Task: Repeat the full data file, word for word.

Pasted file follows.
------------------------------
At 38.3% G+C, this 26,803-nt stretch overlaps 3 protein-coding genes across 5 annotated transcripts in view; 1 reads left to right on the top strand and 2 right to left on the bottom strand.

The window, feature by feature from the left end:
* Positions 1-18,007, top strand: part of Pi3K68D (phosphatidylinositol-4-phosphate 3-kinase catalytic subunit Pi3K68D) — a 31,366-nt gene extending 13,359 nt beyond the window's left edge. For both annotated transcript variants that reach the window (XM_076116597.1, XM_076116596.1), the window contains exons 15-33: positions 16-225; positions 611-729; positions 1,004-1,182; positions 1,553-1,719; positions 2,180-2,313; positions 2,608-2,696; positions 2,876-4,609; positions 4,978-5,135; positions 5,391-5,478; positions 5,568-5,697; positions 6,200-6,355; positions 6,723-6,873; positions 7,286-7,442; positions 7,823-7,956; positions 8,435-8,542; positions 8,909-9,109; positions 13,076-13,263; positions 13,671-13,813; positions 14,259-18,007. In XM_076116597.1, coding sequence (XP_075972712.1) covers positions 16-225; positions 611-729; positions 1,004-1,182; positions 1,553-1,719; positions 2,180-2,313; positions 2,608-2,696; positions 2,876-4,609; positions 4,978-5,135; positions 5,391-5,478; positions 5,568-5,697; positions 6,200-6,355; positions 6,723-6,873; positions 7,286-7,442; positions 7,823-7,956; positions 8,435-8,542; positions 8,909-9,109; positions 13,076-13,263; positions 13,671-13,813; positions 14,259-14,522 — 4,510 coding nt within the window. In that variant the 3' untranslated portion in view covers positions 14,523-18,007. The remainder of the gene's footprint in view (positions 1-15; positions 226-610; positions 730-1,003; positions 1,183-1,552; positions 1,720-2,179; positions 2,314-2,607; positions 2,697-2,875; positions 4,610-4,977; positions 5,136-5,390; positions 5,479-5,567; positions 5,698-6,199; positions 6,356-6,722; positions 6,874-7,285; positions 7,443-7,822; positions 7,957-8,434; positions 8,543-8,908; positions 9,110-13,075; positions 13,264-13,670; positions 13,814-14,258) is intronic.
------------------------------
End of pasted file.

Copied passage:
At 38.3% G+C, this 26,803-nt stretch overlaps 3 protein-coding genes across 5 annotated transcripts in view; 1 reads left to right on the top strand and 2 right to left on the bottom strand.

The window, feature by feature from the left end:
* Positions 1-18,007, top strand: part of Pi3K68D (phosphatidylinositol-4-phosphate 3-kinase catalytic subunit Pi3K68D) — a 31,366-nt gene extending 13,359 nt beyond the window's left edge. For both annotated transcript variants that reach the window (XM_076116597.1, XM_076116596.1), the window contains exons 15-33: positions 16-225; positions 611-729; positions 1,004-1,182; positions 1,553-1,719; positions 2,180-2,313; positions 2,608-2,696; positions 2,876-4,609; positions 4,978-5,135; positions 5,391-5,478; positions 5,568-5,697; positions 6,200-6,355; positions 6,723-6,873; positions 7,286-7,442; positions 7,823-7,956; positions 8,435-8,542; positions 8,909-9,109; positions 13,076-13,263; positions 13,671-13,813; positions 14,259-18,007. In XM_076116597.1, coding sequence (XP_075972712.1) covers positions 16-225; positions 611-729; positions 1,004-1,182; positions 1,553-1,719; positions 2,180-2,313; positions 2,608-2,696; positions 2,876-4,609; positions 4,978-5,135; positions 5,391-5,478; positions 5,568-5,697; positions 6,200-6,355; positions 6,723-6,873; positions 7,286-7,442; positions 7,823-7,956; positions 8,435-8,542; positions 8,909-9,109; positions 13,076-13,263; positions 13,671-13,813; positions 14,259-14,522 — 4,510 coding nt within the window. In that variant the 3' untranslated portion in view covers positions 14,523-18,007. The remainder of the gene's footprint in view (positions 1-15; positions 226-610; positions 730-1,003; positions 1,183-1,552; positions 1,720-2,179; positions 2,314-2,607; positions 2,697-2,875; positions 4,610-4,977; positions 5,136-5,390; positions 5,479-5,567; positions 5,698-6,199; positions 6,356-6,722; positions 6,874-7,285; positions 7,443-7,822; positions 7,957-8,434; positions 8,543-8,908; positions 9,110-13,075; positions 13,264-13,670; positions 13,814-14,258) is intronic.